Going Places (Warner Bros.) (1938)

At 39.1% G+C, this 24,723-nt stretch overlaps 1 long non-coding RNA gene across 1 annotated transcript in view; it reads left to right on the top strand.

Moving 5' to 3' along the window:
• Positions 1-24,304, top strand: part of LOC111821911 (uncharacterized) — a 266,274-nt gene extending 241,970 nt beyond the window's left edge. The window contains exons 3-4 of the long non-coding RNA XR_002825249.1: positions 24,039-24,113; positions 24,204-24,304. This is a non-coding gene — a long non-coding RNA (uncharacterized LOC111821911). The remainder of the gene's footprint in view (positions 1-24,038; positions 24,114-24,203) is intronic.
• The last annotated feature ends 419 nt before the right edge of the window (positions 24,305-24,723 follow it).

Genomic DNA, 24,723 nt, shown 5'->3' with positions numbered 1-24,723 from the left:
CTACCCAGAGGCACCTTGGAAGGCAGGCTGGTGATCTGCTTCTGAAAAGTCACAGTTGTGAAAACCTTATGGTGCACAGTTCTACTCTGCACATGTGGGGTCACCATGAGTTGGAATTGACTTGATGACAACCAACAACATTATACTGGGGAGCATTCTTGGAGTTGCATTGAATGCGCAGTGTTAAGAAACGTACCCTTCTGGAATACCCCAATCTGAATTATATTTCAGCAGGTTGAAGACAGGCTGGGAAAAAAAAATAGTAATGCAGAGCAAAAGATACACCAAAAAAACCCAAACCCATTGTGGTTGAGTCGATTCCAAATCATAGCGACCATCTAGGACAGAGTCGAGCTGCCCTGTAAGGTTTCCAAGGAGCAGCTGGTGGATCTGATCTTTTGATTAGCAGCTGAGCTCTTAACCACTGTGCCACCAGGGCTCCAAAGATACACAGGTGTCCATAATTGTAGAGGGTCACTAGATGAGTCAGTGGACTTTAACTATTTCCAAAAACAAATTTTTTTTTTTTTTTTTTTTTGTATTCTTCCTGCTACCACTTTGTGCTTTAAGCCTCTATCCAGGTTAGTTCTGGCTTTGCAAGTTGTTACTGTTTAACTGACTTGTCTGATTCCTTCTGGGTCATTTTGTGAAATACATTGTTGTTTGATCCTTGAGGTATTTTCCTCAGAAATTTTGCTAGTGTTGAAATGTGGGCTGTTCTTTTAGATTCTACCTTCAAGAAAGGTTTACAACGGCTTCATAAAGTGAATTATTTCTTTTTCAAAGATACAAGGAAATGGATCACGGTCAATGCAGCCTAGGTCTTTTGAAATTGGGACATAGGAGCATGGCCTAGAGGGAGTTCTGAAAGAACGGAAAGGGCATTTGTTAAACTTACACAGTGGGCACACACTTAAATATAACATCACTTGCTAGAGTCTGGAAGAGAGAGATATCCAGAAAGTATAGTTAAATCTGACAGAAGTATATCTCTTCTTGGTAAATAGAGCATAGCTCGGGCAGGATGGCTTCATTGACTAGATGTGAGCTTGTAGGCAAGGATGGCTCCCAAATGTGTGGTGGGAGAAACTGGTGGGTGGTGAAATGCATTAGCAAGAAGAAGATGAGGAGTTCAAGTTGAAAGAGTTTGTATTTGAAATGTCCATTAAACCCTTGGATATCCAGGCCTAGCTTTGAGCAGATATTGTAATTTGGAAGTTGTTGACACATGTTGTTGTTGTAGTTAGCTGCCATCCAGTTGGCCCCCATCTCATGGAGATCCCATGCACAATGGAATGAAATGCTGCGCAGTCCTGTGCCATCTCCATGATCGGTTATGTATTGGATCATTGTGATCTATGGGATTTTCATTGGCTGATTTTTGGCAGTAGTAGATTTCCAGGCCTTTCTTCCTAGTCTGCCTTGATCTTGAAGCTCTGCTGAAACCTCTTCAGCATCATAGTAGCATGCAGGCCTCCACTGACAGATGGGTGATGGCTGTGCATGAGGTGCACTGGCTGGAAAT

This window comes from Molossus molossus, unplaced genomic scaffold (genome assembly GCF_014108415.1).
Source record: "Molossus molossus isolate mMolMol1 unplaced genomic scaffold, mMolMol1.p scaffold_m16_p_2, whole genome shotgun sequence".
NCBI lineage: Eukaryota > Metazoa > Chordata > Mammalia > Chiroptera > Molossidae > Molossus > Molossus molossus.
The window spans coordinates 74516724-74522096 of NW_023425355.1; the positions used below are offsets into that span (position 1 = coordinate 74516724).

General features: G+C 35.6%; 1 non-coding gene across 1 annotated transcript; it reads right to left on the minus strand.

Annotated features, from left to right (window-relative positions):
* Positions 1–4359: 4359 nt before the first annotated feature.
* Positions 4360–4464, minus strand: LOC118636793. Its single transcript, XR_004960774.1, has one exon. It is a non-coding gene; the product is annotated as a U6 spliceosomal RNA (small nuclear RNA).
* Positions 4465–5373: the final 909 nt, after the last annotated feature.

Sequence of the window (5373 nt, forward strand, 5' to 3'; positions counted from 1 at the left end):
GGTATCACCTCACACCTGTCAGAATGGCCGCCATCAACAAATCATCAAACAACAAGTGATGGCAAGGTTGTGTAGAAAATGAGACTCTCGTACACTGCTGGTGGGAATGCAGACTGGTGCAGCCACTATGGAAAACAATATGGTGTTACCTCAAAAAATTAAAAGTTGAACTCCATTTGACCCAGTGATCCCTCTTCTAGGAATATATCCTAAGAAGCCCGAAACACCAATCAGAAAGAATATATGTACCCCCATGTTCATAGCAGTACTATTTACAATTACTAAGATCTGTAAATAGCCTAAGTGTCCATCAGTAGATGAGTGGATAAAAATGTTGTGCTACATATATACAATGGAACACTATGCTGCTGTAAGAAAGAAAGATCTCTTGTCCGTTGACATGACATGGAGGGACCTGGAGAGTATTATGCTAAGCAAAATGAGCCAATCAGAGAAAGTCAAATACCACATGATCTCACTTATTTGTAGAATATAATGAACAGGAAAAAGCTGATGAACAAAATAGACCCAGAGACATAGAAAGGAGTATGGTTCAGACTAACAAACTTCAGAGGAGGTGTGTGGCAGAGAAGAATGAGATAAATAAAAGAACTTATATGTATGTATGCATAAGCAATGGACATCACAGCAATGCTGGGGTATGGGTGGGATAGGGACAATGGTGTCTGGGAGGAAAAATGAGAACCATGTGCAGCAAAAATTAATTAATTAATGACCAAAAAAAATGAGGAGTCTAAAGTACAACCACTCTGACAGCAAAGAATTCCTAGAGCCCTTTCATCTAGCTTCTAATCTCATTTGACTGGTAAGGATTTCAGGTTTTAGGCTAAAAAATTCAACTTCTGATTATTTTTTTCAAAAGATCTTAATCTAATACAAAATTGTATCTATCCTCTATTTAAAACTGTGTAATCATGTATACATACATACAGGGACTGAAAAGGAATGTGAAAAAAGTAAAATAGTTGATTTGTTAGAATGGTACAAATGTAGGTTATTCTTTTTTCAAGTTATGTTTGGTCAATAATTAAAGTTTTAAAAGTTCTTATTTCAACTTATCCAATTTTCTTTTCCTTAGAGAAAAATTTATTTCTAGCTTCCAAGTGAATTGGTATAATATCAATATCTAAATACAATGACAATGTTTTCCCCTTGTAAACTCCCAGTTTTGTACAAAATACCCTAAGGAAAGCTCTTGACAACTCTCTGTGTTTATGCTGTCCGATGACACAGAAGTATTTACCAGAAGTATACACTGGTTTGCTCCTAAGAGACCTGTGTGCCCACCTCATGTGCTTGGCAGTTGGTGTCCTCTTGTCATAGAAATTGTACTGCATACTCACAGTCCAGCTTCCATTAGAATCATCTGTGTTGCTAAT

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GOING PLACES with CURRENT PUBLICITY ‘(oind Places’ Has Opening Today ai Strand Theatre “Going Places,” the Warner Bros. picture which opens today at the Strand Theatre with Dick Powell and Anita Louise heading the cast, is a hilarious farce whose action is interspersed with some highly original and tuneful song numbers. In this production, Powell is given another fine chance to demonstrate the talents as a comedian which he revealed to such good effect in “‘Cowboy From Brooklyn,” and the supporting cast is largely made up of actors whose fame as funny-men has long been well established, notably Allen Jenkins, Walter Catlett, Harold Huber and Thurston Hall. Playing slightly more sedate roles are Ronald Reagan, Minna Gombell and Larry Wiliams, while the musical burden is shared with Powell by those two great colored stars, Louis Armstrong, the world’s premier hot trumpeter, and Maxine Sullivan— making her debut in motion pictures —who is the reigning sensation among swingy singers. Among the four new songs written for the production by Harry Warren and Johnny Mercer, one is a romantic ballad, while the other three are all highly diverting novelty numbers. In the presentation of one of these numbers, “Mutiny in the Nursery,” Powell, Armstrong and Miss Sullivan all collaborate and are backed up by a colored swing band and chorus. The humor of the piece revolves about the masquerade by Powell, really a timid sporting goods salesman, as a famous steeplechase rider. He is forced to make good on his boasts by riding one of the meanest and wildest horses ever foaled in the Maryland Steeplechase. Naturally —for this is a farce—things get very complicated, but he does make good by calling sweet music to his aid. How this is done constitutes one of the most original as well as one of the funniest episodes ever filmed. The screen play was written by Maurice Leo, Jerry Wald and Sig Herzig, and the production was directed by Ray Enright, Comedy Is A Help To Film Tough Guy It takes comedy to make motion pictures safe for the tough guy, according to Allen Jenkins. Jenkins has portrayed all kinds of hard eo gs° from strong-armed cops to thickskulled gangsters and should, therefore, qualify as an author ity. 3 “Ordinary 2-15 c . cecieihr ahs heavies,” he said, ALLEN JENKINS “are a dime a dozen. The only thing that saves hard guy roles is making the character funny.” Jenkins cited as an illustration the race track tout he played in “Going Places,” the Warner Bros. picture opening at the Strand Theatre today. If he were just a crooked gambler, the part would be colorless and a thankless job for any actor. The writers, however, made him a dumb, blundering numbskull who is always stumbling into trouble. They made him ludicrous instead of menacing, and, as a result, there’s a chance to make the character stand out. It’s a lot easier to play for laughs than it is for hisses.” Mat 205—30c JUST A FAMILY PARTY—(left to right) Anita Louise, Dick Powell, Minna Gombell, Rosella Towne and Ronald Reagan gather round the piano for a quiet evening at home in "Going Places,'' comedy with music opening at the Strand Theatre today. (Review) ‘Going Places”’ Swift-Paced Comedy with Stars & Music Marking one of the brightest spots in the year’s cinematic entertainment, “Going Places,” which made its local debut yesterday at the Strand Theatre, is a highly hilarious farce with music, with Dick Powell and Anita Louise heading the cast. The name of Powell suggests that there must be some music in the picture, and that supposition is right, for there are four new Harry Warren Johnny Mercer songs in the i piece, but, with the exception of one romantic ballad, even the song’ numbers contribute to the general hilarity, for those other three are all highly diverting novelty numbers. Because of the demonstration of his comic gifts he gave in “Cowboy From Brooklyn,” it is no surprise this time to see Powell enacting a role which is pure comedy from start to finish. Again he proves that he knew what he was doing when he decided to give up straight romantic leading men roles and concentrate on comedy. In “Going Places,” he sets the pace — and a fast and furious pace it is—for as skillful an aggregation of comedians as has ever been gathered together in one production. Notable among the funny men are Allen Jenkins, Walter Catlett, Harold Huber and Thurston Hall, and fe Mat 106—15c DICK POWELL they all live up to their reputations. Miss Louise is, of course, Powell’s romantic vis-a-vis, and it is not her job to be funny but to be desirable and sympathetic. And she demonstrates that she can be just as warm and appealing as her loveliness to the eye promises. The other prominent members of the cast who serve well as the more or less serious contrasts to the comedians are Ronald Reagan, Larry Williams and Minna Gombell. Powell, of course, assumes most of the musical burden, but part of it is taken — and how! — by Louis Armstrong and Maxine Sullivan. Louis Armstrong, if you don’t already know, is the world’s foremost hot trumpet virtuoso, and Maxine Sullivan is the dulcet-voiced young colored girl who gave swing music an entirely new and somewhat less noisy direction when she began to give “sweet” though swingy interpretations to familiar folk songs. “Going Places” is a farce, and all of its complications arise from the fact that Powell, who is a rather timid salesman in a sporting goods store, has decided for business reasons to pass himself off as a famous Australian steeplechase rider, Although his only riding experience has been aback an electric hobby horse, he is forced to make good on his boasts. Much credit must be given to the writers, Maurice Leo, Jerry Wald and Sig Herzig, for a _ hilarious screen play, while the director, Ray Enright, rates commendation for having extracted the maximum of laughs from every situation. NAMES MAKE NEWS ALLEN JENKINS is currently wondering if there is anything personal in the fact that his old New York home was recently converted into a sanatorium for cats and dogs. ANITA LOUISE likes to work in her stockinged feet, or in comfortable bedroom slippers. She only wears shoes for scenes in which her feet show. MAXINE SULLIVAN played her first important singing engagement at a night club in Pittsburgh, called—of all things—the Benjamin Harrison Literary Club. Band leader LOUIS ARMSTRONG, featured in “Going Places,” got his musical start as a bugler in a New Orleans orphanage. [13] Ronald Reagan Finds ‘Goin¢ Places Tough Job Ronald Reagan has played a lot of difficult, and some dangerous, scenes during his career as a motion picture actor but the hardest thing he ever had to do was sit comfortably in a grandstand and watch a steeplechase. That was almost too much for a cavalry officer and a former sports announcer to enae. “And Reagan is both. He has a second lieutenant’s commission as a reserve officer in the U. S. Cavalry and before he entered pictures he was one of the National Broadcasting system’s ace sports announcers. The steeplechase was run for “Going Places,’ the Warner Bros. picture opening at the Strand Theatre today. Dick Powell was one of the thirteen competitors, but Reagan had to be a spectator and pretend to like it. Even the privilege of sitting next to Anita Louise, the picture’s lovely blonde heroine, wasn’t sufficient compensation to console him. Before the horses paraded to the post, Reagan begged Director Ray Enright to take liberties with the story and let him ride in the race. Enright said it couldn’t be done. Reagan then suggested he be allowed to broadcast the event. Enright said that couldn’t be done. They already had an actor for the broadcaster role and Reagan was needed in the stand. Reagan, whose stock as a coming: Warner Bros. star was boosted greatly by his sterling work in “Brother Rat,” is a featured member of the “Going Places” cast and figures prominently in the story. When, however, it came time for the steeplechase sequences, he gladly would have changed places with any one of the stunt riders who raced against Powell. Mat 103—I5c RONALD REAGAN Ear For Music Puts Horse In Pictures The Warner Bros. Studio’s quest for a horse with a musical ear to play a lead role in “Going Places,” the musical farce opening at the Strand Theatre today, ended with the selection of Zane, a movie trained veteran for the role. Not only did Zane have the highest music I.Q. of any of the twentyeight horses tested for the role but he demonstrated a talented set of jumping and kicking heels. As he plays a man-killing steeplechase runner, aptly named Jeepers Creepers, the hell and hoof skill was of prime importance. Zane is probably the first horse of movie history to have a song written especially for him. The number, by Harry Warren and Johnny Mercer is called “Jeepers Creepers,” and Zane was required to recognize it and react to it when it was sung by Dick Powell and trumpeted by Louis Armstrong. Indicative of the importance of the Jeepers Creepers role was the fact that Zane had a stand-in. And only stars and top ranking featured players have stand-ins. A handsome, high strung sorrel, Zane is from the Hudkins stable of screen trained horses.